8. Founders Brewing Co. Centennial IPA City: Grand Rapids, MI ABV: 7.2% The verdict: Talk about a beer that benefitted from the wild card spots. Founders had the tough luck to be in a particularly strong initial heat, and it ended up as the beer with the single highest score to not directly make it into the finals. As one of only a couple wild cards, then, it made its finals appearance count: Judges unanimously praised its slightly toasty malt character and impeccable balance. Hops are a classic blend of citrus and florals—as one taster wrote, “floral, honey, bit of grain, and lemon zest citrus.” Despite that, this is not what anyone would call “flashy” beer—it’s easily findable just about everywhere Founders manages to distribute, but that doesn’t diminish its greatness. If anything, the fact that Founders can still mass-produce a beer this good on this kind of scale is a hell of an impressive achievement.
4. Breakside Brewery IPA City: Portland, OR ABV: 6.8% The verdict: You never truly know if a beer that has won major awards will live up to the hype in a blind tasting. We knew that Breakside’s IPA was one with a major star next to its name—that’s what a gold medal at the 2014 Great American Beer Festival will get for you. But really, was it going to stand out in a crowd of 116 American IPAs? Answer: Yep. Absolutely. And yet the odd thing is, Breakside’s IPA isn’t extremely aggressive or easily identifiable by a certain flavor profile—if anything, it’s right down the middle, West Coast classic. It scored so highly because it just does everything well. It’s complex in every facet of the game, from a beautiful nose that blends resinous pine, florals and citrus, right down to a restrained caramel backbone. It’s dry, perfectly balanced and sophisticated, a real joy to analyze. It’s easy to see how it earned its medal.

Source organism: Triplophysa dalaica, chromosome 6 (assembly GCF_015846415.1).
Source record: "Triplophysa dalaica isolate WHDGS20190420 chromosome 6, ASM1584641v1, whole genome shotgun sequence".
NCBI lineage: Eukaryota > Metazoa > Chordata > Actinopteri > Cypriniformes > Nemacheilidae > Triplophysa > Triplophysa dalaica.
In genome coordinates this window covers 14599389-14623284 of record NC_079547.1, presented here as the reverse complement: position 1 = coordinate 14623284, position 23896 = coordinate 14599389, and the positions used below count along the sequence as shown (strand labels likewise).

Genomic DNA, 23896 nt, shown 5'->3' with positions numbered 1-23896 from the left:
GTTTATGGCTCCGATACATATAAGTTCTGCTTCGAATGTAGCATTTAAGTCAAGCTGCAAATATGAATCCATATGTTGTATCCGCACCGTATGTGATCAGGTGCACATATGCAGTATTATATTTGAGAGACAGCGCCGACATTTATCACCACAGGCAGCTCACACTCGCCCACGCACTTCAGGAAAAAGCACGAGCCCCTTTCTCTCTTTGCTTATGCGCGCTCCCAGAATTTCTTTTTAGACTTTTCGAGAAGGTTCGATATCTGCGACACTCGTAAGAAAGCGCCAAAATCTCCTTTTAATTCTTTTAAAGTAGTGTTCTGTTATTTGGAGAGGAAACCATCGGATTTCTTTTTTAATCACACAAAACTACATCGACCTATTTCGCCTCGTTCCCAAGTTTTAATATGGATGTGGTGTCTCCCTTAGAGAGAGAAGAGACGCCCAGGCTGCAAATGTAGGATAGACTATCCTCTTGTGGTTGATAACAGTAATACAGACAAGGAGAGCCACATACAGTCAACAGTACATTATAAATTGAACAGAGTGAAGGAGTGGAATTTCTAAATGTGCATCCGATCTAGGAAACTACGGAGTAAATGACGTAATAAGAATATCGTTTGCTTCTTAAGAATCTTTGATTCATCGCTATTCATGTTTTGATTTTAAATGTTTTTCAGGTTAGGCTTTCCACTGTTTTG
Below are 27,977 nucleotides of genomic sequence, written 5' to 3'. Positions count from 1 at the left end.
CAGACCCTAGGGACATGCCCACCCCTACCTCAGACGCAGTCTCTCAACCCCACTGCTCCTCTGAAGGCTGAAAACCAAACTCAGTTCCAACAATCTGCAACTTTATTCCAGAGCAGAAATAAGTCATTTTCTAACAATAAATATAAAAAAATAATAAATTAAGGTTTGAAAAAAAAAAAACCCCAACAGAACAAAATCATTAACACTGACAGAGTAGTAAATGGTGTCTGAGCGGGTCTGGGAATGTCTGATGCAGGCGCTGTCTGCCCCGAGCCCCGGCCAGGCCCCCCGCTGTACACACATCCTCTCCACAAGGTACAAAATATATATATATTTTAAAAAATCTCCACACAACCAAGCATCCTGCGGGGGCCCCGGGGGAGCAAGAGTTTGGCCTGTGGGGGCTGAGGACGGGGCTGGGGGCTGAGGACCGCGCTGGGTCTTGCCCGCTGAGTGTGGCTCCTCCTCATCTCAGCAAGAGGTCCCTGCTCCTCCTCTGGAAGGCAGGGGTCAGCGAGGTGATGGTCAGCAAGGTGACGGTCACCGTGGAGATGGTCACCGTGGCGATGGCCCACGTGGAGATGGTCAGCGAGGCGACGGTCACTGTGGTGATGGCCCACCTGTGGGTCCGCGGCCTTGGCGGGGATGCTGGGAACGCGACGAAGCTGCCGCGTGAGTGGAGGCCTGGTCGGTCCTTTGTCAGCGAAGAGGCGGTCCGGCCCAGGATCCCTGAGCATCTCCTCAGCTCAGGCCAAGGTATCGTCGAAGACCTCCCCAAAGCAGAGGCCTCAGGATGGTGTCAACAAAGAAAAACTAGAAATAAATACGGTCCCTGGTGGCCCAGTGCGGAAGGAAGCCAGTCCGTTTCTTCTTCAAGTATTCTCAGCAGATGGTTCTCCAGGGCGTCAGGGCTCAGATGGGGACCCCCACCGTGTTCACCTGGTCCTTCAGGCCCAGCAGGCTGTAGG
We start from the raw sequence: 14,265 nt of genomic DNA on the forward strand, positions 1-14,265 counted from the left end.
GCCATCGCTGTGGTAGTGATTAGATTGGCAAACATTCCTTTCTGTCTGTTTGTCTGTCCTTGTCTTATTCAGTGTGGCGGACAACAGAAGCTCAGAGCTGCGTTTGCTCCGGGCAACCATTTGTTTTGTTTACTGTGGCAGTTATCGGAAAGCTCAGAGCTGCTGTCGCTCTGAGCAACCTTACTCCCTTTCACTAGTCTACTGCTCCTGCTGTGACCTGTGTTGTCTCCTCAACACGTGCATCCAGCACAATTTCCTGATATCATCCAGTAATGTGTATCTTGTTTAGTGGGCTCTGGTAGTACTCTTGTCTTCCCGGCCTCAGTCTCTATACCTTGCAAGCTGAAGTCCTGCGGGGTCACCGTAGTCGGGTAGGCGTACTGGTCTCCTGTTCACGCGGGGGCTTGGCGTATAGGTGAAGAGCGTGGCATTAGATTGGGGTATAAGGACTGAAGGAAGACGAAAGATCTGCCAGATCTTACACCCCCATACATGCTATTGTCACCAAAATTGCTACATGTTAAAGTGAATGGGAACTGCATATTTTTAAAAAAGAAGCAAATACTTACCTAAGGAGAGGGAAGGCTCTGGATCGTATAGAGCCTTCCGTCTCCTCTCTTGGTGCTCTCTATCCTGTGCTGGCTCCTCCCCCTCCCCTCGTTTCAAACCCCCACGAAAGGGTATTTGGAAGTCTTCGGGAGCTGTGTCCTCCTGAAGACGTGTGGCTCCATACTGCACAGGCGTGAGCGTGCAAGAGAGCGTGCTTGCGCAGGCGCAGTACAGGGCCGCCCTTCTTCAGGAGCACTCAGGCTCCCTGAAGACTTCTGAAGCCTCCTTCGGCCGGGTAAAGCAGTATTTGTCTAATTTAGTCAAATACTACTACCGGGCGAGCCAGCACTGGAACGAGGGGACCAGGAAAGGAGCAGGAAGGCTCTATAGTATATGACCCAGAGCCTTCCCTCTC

3. Ballast Point Brewing Co. Grapefruit Sculpin City: San Diego, CA ABV: 7% The verdict: Grapefruit Sculpin was pretty much the only beer of the finals where it was completely obvious from the first whiff exactly what you were drinking—there’s just no way to hide it, because no other beer smells quite like this one. It’s an utterly unique product—we’ve had other beers that incorporate actual grapefruit into the brewing process, but none of them smell like this. Which is to say, Grapefruit Sculpin smells like the most delicious grapefruit candy you can imagine. The flavor isalmost as good—sweet, but not as syrupy as you would imagine from the heavenly nose, which makes it still drinkable despite smelling like something that came from a confectioner. It almost sounds like something that would be too much, too outlandish to be appreciable on a daily basis, but if we had regular access to this thing we would drink it constantly. It is fruitiness incarnate.